You can make delicious sauces and dressings and wonderful tasting dips using all natural ingredients that incorporate the five tastes.   Toasted sesame tahini, Umeboshi plums, brown rice syrup and barley malt, Shoyu, sweet white miso, fresh ginger juice, lemon juice, and tofu, the possibilities are endless.  All of these delicious dressings can be used on salads, boiled vegetables, noodles like soba or udon, sea vegetables and many of them can be stored in the fridge for up to 5 days and re-used.

Remember it’s all about satisfying the taste buds so you don’t have cravings.  If you make your food too salty you will crave sugar.  If you constantly eat sugar laced foods your body will crave salt.  It’s all about balance.  Have fun and create some wonderful tasting dressings and sauces using the five tastes and make your food taste delicious.

Here is a super recipe to try that encompasses the five tastes;

Creamy Sesame Dressing

Combine all the ingredients in a blender and puree until smooth, slowly adding water to achieve a creamy consistency.

4 rounded tablespoons toasted sesame tahini

1 tablespoon onion, chopped

2 umeboshi plums, pitted and chopped

Dash (shoyu) soy sauce

2 tablespoons brown rice syrup or (barley malt)

1 tablespoon chopped parsley

Cup of spring or filtered water

In good health






Building Our Vision of MACROVegan In The World

MACROVegan ChitChat from Marlene

When your desire is great,  you cannot fail to achieve the ultimate in the end.  So, I have been reminding myself to be patient, no mean feat let me tell you. Persistence, perseverance and simply believing you will get there no matter how many setbacks you have along the way is paramount. This has been fundamental to us as we moved from country to country deciding on where that 'place' would be that would become home to our MACROVegan centre.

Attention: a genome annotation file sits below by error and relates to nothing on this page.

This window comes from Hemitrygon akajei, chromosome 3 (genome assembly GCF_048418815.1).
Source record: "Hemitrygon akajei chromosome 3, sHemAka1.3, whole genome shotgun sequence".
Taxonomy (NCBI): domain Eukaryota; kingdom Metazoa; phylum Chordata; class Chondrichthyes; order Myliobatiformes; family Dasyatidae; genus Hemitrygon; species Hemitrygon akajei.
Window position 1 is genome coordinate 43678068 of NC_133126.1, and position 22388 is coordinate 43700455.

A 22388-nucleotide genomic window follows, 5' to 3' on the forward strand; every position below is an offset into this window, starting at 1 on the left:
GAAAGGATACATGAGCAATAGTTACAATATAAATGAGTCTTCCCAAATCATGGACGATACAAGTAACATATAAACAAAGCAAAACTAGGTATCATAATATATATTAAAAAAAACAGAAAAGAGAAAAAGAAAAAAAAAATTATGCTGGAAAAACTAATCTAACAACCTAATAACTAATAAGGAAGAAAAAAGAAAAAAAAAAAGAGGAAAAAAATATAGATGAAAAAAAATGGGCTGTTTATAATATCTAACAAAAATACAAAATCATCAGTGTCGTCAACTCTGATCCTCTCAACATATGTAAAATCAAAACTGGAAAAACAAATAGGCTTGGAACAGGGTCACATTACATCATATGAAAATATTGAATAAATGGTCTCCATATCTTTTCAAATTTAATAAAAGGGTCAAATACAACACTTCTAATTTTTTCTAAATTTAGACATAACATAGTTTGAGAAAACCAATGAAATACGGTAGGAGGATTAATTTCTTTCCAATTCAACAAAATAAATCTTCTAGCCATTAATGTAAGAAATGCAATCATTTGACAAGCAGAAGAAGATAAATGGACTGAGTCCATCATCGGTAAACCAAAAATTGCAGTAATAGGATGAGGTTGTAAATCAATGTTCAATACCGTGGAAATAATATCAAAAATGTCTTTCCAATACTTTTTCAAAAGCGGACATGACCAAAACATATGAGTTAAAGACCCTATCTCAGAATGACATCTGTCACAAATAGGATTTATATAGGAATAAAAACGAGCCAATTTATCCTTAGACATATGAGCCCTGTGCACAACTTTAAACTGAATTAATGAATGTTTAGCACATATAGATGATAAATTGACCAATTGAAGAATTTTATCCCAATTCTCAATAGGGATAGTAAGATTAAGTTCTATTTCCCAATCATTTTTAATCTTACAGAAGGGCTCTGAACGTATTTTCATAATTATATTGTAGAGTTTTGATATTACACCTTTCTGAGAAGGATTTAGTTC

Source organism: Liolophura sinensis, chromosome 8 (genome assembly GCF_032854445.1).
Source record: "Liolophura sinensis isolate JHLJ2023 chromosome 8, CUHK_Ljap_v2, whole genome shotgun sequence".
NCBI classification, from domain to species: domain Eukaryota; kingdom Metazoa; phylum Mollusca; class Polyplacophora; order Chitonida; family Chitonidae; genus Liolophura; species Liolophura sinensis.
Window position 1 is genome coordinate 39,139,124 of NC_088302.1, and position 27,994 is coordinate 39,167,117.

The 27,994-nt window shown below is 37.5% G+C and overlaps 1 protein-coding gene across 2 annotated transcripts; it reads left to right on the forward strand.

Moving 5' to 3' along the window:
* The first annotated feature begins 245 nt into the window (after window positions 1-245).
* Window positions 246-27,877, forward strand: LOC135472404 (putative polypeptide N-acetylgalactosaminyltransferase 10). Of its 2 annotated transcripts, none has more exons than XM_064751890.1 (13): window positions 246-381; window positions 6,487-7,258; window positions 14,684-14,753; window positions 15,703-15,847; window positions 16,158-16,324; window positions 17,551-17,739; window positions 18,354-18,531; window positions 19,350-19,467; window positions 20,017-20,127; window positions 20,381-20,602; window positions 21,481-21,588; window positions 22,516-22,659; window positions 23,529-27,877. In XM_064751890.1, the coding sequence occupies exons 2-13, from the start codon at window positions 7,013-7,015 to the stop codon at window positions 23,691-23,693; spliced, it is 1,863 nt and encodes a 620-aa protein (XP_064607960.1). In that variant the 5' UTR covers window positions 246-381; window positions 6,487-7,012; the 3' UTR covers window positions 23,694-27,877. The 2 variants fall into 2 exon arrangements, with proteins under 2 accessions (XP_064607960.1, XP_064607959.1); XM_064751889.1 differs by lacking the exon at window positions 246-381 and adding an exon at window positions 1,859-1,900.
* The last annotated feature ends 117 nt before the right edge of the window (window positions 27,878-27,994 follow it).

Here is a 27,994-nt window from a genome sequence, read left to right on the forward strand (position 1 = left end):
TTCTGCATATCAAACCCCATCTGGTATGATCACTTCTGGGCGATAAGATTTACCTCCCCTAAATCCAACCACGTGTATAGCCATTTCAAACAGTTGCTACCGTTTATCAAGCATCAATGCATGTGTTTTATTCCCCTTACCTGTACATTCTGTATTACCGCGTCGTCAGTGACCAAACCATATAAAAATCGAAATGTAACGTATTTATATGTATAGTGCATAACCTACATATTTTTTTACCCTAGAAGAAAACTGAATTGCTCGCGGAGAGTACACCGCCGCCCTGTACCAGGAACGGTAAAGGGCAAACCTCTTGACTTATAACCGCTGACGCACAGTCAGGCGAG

Well, here we are, ensconced in the beauty of Surrey, working towards launching our MACROVegan Centre. When clients continue to respond in such a positive way and achieve incredible results renewing their health, it continually pushes us to offer our work on a much larger scale. We will offer many of our diverse programmes as well as healthy holiday breaks immersed in our Ultimate Health Experience programmes. It's very exciting to be embarking on this project.

Become a Health Coach with MACROVegan and disease-proof your family

What's News from Bill

Bill has been working on his online nutritional course 'Eating As If Life Matters' that is based on his work of fifty years teaching Health, Nutrition, & Human Ecology. There will be ten fabulous modules with video presentations, the book which has over 300 research studies as well as tutorials, recipes and so much more come packaged together with webinars and a student forum page. The course is available by end May, beginning of June.

Enjoy the spring weather and use one of my teas from my book Macrobiotics for all Seasons to cleanse your liver from the heavier diet of winter.

In good health